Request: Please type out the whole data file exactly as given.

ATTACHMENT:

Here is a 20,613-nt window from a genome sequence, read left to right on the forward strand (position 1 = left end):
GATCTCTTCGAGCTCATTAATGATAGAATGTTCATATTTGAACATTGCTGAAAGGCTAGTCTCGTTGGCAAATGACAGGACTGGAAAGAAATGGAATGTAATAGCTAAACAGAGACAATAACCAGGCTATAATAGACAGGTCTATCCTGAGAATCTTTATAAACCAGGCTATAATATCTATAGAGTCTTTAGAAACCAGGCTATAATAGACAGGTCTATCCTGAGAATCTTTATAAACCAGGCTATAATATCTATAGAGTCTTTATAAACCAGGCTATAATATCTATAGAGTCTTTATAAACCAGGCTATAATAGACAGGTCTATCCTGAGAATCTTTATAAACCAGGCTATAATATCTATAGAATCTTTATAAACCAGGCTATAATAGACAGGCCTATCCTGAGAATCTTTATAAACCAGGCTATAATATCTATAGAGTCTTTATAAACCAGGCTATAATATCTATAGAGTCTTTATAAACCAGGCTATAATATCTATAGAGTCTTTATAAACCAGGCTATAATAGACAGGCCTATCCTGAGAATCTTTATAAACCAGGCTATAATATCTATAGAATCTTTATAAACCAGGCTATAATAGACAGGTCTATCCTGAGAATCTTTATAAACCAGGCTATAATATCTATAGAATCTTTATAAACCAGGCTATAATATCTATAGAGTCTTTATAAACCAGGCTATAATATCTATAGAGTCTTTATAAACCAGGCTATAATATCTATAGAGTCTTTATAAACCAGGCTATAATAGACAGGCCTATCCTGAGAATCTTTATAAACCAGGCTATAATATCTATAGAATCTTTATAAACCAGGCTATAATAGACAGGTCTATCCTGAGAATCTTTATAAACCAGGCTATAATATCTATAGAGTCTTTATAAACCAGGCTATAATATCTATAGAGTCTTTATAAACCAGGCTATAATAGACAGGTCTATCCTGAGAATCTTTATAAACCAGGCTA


Here is a 20,613-nt window from a genome sequence, read left to right on the forward strand (position 1 = left end):
GATCTCTTCGAGCTCATTAATGATAGAATGTTCATATTTGAACATTGCTGAAAGGCTAGTCTCGTTGGCAAATGACAGGACTGGAAAGAAATGGAATGTAATAGCTAAACAGAGACAATAACCAGGCTATAATAGACAGGTCTATCCTGAGAATCTTTATAAACCAGGCTATAATATCTATAGAGTCTTTAGAAACCAGGCTATAATAGACAGGTCTATCCTGAGAATCTTTATAAACCAGGCTATAATATCTATAGAGTCTTTATAAACCAGGCTATAATATCTATAGAGTCTTTATAAACCAGGCTATAATAGACAGGTCTATCCTGAGAATCTTTATAAACCAGGCTATAATATCTATAGAATCTTTATAAACCAGGCTATAATAGACAGGCCTATCCTGAGAATCTTTATAAACCAGGCTATAATATCTATAGAGTCTTTATAAACCAGGCTATAATATCTATAGAGTCTTTATAAACCAGGCTATAATATCTATAGAGTCTTTATAAACCAGGCTATAATAGACAGGCCTATCCTGAGAATCTTTATAAACCAGGCTATAATATCTATAGAATCTTTATAAACCAGGCTATAATAGACAGGTCTATCCTGAGAATCTTTATAAACCAGGCTATAATATCTATAGAATCTTTATAAACCAGGCTATAATATCTATAGAGTCTTTATAAACCAGGCTATAATATCTATAGAGTCTTTATAAACCAGGCTATAATATCTATAGAGTCTTTATAAACCAGGCTATAATAGACAGGCCTATCCTGAGAATCTTTATAAACCAGGCTATAATATCTATAGAATCTTTATAAACCAGGCTATAATAGACAGGTCTATCCTGAGAATCTTTATAAACCAGGCTATAATATCTATAGAGTCTTTATAAACCAGGCTATAATATCTATAGAGTCTTTATAAACCAGGCTATAATAGACAGGTCTATCCTGAGAATCTTTATAAACCAGGCTA